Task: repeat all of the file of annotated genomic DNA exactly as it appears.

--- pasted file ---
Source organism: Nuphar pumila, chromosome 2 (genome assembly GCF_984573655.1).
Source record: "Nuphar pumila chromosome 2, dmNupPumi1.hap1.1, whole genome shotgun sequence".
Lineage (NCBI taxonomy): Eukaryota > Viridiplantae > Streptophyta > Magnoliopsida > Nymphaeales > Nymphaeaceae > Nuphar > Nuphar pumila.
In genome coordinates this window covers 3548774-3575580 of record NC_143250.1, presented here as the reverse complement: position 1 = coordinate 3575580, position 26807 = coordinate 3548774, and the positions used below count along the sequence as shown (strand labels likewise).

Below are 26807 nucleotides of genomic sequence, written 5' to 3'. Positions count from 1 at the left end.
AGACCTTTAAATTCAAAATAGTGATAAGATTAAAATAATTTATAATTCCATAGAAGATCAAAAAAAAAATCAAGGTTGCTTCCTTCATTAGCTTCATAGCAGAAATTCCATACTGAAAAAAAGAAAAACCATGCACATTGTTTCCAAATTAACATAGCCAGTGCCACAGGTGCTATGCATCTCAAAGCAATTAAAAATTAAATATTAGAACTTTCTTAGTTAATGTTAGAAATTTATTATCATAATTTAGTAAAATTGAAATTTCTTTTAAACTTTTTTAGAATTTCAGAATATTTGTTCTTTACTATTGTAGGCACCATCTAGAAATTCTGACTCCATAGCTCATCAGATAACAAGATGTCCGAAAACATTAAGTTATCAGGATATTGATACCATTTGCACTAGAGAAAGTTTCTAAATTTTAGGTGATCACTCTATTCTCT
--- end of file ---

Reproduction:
Source organism: Nuphar pumila, chromosome 2 (genome assembly GCF_984573655.1).
Source record: "Nuphar pumila chromosome 2, dmNupPumi1.hap1.1, whole genome shotgun sequence".
Lineage (NCBI taxonomy): Eukaryota > Viridiplantae > Streptophyta > Magnoliopsida > Nymphaeales > Nymphaeaceae > Nuphar > Nuphar pumila.
In genome coordinates this window covers 3548774-3575580 of record NC_143250.1, presented here as the reverse complement: position 1 = coordinate 3575580, position 26807 = coordinate 3548774, and the positions used below count along the sequence as shown (strand labels likewise).

Below are 26807 nucleotides of genomic sequence, written 5' to 3'. Positions count from 1 at the left end.
AGACCTTTAAATTCAAAATAGTGATAAGATTAAAATAATTTATAATTCCATAGAAGATCAAAAAAAAAATCAAGGTTGCTTCCTTCATTAGCTTCATAGCAGAAATTCCATACTGAAAAAAAGAAAAACCATGCACATTGTTTCCAAATTAACATAGCCAGTGCCACAGGTGCTATGCATCTCAAAGCAATTAAAAATTAAATATTAGAACTTTCTTAGTTAATGTTAGAAATTTATTATCATAATTTAGTAAAATTGAAATTTCTTTTAAACTTTTTTAGAATTTCAGAATATTTGTTCTTTACTATTGTAGGCACCATCTAGAAATTCTGACTCCATAGCTCATCAGATAACAAGATGTCCGAAAACATTAAGTTATCAGGATATTGATACCATTTGCACTAGAGAAAGTTTCTAAATTTTAGGTGATCACTCTATTCTCT